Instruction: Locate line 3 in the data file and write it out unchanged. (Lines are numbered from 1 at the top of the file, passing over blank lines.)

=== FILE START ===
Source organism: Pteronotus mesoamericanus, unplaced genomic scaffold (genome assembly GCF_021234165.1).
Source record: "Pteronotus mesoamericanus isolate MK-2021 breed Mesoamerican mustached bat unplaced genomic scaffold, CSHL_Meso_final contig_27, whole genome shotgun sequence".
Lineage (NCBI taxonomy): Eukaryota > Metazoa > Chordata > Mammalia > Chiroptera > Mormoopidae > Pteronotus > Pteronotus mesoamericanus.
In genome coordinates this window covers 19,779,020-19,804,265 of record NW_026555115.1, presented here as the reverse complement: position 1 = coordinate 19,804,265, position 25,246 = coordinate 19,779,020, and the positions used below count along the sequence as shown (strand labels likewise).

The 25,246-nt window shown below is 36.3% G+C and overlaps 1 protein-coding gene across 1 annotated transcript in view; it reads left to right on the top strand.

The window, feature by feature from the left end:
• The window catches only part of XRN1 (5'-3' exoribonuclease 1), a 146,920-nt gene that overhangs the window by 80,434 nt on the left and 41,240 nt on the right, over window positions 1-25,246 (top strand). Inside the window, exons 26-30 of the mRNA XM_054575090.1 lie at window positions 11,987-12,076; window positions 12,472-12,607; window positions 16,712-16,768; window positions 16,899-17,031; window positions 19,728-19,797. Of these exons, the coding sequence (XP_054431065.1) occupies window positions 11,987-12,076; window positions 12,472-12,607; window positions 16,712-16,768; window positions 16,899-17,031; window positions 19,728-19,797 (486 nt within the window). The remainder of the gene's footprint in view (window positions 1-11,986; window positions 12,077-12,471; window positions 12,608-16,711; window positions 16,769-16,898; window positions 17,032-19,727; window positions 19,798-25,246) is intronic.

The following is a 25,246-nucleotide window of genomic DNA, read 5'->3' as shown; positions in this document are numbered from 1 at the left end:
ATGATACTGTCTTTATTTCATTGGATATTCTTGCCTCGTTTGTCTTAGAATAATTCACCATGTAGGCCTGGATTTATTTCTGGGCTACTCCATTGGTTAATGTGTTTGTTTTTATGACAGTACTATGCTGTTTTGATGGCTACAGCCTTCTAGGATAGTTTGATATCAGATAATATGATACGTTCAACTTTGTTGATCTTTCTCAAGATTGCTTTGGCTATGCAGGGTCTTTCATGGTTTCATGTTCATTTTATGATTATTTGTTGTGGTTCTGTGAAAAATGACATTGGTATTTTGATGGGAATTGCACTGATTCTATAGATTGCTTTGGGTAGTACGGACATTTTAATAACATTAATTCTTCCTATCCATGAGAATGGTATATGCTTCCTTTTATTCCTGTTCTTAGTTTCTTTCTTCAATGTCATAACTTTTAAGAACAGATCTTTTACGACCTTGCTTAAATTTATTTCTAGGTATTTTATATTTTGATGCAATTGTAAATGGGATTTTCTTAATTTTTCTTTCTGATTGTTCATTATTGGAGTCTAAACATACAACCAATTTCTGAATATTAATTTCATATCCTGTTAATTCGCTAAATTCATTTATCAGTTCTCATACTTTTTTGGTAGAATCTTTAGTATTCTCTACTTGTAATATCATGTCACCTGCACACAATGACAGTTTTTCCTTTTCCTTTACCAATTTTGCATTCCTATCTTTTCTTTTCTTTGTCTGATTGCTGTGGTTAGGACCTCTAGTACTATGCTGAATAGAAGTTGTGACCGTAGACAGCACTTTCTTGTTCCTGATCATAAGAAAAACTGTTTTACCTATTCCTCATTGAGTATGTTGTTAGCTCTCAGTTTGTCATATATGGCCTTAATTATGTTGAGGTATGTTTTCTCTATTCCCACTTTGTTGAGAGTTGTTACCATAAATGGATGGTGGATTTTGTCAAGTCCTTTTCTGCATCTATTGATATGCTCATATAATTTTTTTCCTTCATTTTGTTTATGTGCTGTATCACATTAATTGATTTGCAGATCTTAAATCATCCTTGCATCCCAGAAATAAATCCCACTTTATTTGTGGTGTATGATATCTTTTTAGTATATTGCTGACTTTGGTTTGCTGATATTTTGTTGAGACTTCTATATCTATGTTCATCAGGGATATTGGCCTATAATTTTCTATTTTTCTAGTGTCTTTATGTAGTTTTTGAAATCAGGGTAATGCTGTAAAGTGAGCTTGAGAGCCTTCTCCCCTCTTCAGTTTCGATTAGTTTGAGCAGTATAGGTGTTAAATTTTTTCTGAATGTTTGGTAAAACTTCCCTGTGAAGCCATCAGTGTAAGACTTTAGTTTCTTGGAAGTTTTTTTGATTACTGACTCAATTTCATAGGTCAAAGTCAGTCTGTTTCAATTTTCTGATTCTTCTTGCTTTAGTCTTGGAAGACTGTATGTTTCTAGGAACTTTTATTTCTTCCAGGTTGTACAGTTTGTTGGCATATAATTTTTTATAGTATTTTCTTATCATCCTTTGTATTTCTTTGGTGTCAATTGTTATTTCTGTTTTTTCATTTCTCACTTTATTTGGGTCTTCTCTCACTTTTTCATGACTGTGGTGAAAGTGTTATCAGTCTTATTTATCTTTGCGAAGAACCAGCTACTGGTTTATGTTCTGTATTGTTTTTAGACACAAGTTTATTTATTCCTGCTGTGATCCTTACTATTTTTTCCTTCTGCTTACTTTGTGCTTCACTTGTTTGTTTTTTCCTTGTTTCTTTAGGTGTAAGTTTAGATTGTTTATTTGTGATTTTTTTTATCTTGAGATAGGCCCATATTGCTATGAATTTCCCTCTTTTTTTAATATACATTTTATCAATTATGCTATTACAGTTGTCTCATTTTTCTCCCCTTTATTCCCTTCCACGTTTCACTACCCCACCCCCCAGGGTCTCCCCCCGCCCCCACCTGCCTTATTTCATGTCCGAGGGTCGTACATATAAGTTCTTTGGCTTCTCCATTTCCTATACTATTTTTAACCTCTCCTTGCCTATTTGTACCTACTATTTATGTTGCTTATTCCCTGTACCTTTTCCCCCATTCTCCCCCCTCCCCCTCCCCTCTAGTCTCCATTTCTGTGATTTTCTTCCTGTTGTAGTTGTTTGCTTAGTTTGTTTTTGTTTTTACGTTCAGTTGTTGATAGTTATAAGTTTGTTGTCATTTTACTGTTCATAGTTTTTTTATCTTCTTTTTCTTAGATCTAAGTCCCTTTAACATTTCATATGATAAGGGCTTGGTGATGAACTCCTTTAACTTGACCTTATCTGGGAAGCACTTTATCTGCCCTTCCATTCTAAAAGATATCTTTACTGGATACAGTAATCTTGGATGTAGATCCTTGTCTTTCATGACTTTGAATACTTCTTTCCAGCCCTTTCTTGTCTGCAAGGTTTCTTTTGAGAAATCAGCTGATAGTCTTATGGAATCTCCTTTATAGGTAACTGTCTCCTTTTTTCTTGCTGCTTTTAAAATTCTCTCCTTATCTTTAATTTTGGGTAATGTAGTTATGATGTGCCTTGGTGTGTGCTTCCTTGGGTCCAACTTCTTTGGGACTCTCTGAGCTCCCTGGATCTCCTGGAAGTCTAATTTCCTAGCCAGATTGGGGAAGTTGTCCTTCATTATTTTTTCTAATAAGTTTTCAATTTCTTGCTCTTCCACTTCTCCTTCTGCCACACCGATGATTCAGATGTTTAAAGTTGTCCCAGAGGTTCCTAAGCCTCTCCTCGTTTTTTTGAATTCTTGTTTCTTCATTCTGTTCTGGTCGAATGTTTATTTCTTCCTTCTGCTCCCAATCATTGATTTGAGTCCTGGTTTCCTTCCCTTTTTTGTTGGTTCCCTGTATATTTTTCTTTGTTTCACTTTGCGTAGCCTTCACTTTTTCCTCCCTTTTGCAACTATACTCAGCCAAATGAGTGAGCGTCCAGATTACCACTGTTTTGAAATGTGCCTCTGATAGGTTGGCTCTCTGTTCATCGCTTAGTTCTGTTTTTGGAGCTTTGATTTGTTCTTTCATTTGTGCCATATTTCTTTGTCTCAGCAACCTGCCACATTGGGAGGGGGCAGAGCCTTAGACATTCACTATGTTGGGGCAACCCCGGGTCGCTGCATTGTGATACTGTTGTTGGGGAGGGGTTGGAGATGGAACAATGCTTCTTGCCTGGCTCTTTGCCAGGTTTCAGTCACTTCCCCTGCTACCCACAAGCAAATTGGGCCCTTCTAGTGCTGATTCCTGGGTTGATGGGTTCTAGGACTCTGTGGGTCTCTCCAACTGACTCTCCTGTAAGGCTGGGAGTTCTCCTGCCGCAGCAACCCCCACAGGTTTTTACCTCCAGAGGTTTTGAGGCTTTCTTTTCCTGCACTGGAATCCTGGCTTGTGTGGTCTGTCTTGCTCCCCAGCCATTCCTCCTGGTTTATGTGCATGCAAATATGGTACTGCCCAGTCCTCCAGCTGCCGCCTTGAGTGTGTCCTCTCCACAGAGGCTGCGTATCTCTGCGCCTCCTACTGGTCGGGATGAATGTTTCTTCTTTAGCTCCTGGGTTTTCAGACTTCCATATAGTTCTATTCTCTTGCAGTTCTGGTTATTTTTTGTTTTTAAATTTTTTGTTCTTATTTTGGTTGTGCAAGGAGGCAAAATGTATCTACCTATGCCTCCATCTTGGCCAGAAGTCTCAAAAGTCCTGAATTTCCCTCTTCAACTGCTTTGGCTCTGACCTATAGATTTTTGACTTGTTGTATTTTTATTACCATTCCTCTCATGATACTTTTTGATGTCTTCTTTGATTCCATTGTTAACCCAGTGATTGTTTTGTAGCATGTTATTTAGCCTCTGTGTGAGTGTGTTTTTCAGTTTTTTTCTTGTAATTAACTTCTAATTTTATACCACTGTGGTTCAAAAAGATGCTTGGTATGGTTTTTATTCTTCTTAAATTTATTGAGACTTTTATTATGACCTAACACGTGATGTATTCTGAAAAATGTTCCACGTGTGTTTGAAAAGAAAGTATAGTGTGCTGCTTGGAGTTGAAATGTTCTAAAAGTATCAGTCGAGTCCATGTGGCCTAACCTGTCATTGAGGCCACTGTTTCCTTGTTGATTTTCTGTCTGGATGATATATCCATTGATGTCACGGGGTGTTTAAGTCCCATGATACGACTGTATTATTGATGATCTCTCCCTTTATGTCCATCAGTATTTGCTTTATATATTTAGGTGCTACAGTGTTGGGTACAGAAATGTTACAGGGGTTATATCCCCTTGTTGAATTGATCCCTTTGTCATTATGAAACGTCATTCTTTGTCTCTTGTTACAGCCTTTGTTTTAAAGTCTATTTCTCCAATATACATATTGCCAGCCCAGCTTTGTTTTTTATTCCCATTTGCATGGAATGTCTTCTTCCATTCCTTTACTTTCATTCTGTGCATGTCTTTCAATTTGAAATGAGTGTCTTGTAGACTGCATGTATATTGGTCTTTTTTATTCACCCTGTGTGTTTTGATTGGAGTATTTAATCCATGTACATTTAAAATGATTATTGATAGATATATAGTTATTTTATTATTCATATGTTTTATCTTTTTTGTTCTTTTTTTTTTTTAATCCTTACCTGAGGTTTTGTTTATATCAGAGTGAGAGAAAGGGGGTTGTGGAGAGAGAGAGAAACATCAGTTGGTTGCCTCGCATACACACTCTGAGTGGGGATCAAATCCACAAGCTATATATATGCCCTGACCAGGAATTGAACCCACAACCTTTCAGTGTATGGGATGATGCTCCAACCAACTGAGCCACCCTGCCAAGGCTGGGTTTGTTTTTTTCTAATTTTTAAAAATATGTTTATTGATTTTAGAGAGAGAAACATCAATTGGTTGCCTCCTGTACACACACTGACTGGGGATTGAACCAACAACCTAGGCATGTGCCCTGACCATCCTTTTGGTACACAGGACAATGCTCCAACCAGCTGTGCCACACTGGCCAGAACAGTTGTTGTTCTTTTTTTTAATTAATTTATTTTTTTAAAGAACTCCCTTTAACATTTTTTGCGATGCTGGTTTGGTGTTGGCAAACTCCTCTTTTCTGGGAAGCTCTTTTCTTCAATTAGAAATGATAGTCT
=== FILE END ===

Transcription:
Lineage (NCBI taxonomy): Eukaryota > Metazoa > Chordata > Mammalia > Chiroptera > Mormoopidae > Pteronotus > Pteronotus mesoamericanus.